Tuesday—last full day—we took special care on our morning walk to soak in all-the-everything. We also continued to search in vain for the name of the artist who had a palm leaf piece at a local spa. Karen called the spa, the hotel with which the spa is associated (x2), asked at several galleries, but zippo. I’ve made many tries too and I’m still trying. If anyone has a lead, give me a call.
Our last sunset had only little color but was still beautiful and peaceful.
Wednesday we did all the usual morning stuff, packed, and said goodbye to the ocean. We also stopped to say goodbye to Melody. While sitting with her, a guest returned a coffee pot she had loaned them because theirs didn’t work, and I was struck by how many guests they help so graciously every day, all day.
Checkout was 11:00 a.m. and our flight 10:15 p.m., so LOTS of time ahead of us with only a few plans, but we thought we could punt, and we did; in retrospect though, it would have been more fun to have better plans. But we did very much enjoy lunch at Honu (we had our favorite: fish dore-style) and noticed that their paper straws had honus (turtles). If you haven’t read Karen’s blog post on the straw pollution here, take a look at: https://davidjkorte.com/2018/02/24/textures-of-hawaii-no-straws/
After lunch, we headed to Maalaea Harbor to see the Hokule’a; she was back in Hawaii after sailing for three years around the world. We’ve been interested in these voyaging canoes for a long time, ever since Richard, Karen, and I saw the Mo’okiha O Pi’ilani being built inside a hangar at Kamehameha Iki Park and Captain Tim Gilliom gave us a tour. The Hokule’a was in Maui for a couple weeks so the crew could share their sailing and navigating knowledge with the public in general, but with the keiki (kids) in particular. Kala, an apprentice navigator, was on board when we visited and there is a remarkable, short film of her here that is definitely worth checking out: https://www.gohawaii.com/hawaii-rooted/Kala-Tanaka/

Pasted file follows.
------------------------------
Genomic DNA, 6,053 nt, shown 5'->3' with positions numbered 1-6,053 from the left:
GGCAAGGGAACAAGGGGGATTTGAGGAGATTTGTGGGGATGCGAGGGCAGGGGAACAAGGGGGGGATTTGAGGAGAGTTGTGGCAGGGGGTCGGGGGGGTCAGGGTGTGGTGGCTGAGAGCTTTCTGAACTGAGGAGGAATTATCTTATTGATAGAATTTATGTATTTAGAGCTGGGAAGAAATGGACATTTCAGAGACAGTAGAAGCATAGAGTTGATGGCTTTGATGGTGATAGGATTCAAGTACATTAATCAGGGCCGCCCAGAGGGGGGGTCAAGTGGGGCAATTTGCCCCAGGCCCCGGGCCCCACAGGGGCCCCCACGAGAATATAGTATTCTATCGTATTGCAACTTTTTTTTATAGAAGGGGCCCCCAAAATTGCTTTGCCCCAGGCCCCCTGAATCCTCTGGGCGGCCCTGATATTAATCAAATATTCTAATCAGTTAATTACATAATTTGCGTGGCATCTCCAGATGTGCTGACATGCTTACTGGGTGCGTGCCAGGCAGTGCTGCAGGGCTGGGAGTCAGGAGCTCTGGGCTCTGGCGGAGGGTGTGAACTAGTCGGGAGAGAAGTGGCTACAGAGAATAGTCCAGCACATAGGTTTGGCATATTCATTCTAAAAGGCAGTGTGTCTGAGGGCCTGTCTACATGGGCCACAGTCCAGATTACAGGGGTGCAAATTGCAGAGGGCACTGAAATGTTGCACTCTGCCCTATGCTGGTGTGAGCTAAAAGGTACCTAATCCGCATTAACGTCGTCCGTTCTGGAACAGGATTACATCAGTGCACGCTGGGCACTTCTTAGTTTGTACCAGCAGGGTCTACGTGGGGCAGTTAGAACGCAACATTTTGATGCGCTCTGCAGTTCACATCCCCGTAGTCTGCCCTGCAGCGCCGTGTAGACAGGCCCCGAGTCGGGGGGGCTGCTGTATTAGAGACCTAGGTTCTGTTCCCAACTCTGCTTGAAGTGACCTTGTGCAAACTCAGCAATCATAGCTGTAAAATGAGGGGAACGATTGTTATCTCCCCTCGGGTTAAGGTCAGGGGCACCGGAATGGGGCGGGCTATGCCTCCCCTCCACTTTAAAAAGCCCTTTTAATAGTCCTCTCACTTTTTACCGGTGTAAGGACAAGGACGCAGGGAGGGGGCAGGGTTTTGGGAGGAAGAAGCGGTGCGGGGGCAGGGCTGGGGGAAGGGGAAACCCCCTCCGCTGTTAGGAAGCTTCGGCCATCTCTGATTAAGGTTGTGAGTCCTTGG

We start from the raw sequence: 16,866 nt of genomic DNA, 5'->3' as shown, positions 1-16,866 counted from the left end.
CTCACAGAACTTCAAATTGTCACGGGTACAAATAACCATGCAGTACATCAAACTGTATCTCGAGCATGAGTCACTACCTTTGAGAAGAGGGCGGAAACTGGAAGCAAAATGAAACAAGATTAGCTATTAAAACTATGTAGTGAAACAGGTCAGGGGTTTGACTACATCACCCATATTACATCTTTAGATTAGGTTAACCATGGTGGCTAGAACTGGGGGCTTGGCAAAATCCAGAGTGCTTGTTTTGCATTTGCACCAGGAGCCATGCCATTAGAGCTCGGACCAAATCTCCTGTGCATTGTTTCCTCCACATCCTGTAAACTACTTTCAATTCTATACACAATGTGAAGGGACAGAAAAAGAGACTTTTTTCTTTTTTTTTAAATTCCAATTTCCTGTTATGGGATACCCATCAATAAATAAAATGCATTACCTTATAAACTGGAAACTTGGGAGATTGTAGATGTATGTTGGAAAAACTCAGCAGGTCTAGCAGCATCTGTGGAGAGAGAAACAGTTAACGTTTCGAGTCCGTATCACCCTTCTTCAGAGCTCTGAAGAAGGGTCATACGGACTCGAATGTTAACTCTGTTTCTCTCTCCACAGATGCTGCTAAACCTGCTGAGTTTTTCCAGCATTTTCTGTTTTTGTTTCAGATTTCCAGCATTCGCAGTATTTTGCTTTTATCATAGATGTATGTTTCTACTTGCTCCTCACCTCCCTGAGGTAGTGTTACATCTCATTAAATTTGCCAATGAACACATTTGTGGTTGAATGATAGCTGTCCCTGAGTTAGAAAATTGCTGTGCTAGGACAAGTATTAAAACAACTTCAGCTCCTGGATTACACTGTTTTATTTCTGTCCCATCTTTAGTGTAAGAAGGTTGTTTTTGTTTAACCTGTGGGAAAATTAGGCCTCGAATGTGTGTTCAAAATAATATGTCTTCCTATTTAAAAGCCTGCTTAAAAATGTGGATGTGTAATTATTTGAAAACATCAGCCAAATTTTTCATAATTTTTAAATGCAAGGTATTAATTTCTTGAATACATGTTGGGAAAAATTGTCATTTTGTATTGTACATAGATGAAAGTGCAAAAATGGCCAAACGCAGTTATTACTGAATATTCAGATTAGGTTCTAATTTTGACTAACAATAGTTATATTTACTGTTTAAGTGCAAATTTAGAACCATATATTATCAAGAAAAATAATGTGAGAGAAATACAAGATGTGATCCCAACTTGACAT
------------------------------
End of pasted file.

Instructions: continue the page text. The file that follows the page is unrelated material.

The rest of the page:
Earlier in our trip Karen and I felt privileged and emotional to hear five crewmembers, captains, and navigators, speak of the history of Hokule’a and their experience as part of her 3-year World Tour. As Karen mentioned in her blog it is such a powerful tale from many perspectives, including how it was a catalyst for Hawaiians to come to know and reclaim their culture in the deepest possible ways. See Karen’s blog for more insight into the Hokule. https://davidjkorte.com/2018/02/21/textures-of-hawaii-day-8/
By early afternoon, Karen, who hadn’t had much sleep the night before, was really aching to take a nap. And I wanted to explore the beaches around Wailea. So we did both. I found this beautiful place where she could nap in the car and I could enjoy the ocean one last time.
I’d been wanting to go to Monkeypod, and we finally made it for happy hour and pupus. Great (I mean REALLY great) drinks and good food. The interior design was interesting and the bubble bar back caught my eye. We lingered as long as we decently could, and then it was time to bring this Great Hawaiian Adventure to a close.
A hui hou, Maui! We’re booked for 2019! And mahalo to everyone for coming along on this ride; Karen and I have enjoyed all your comments immensely.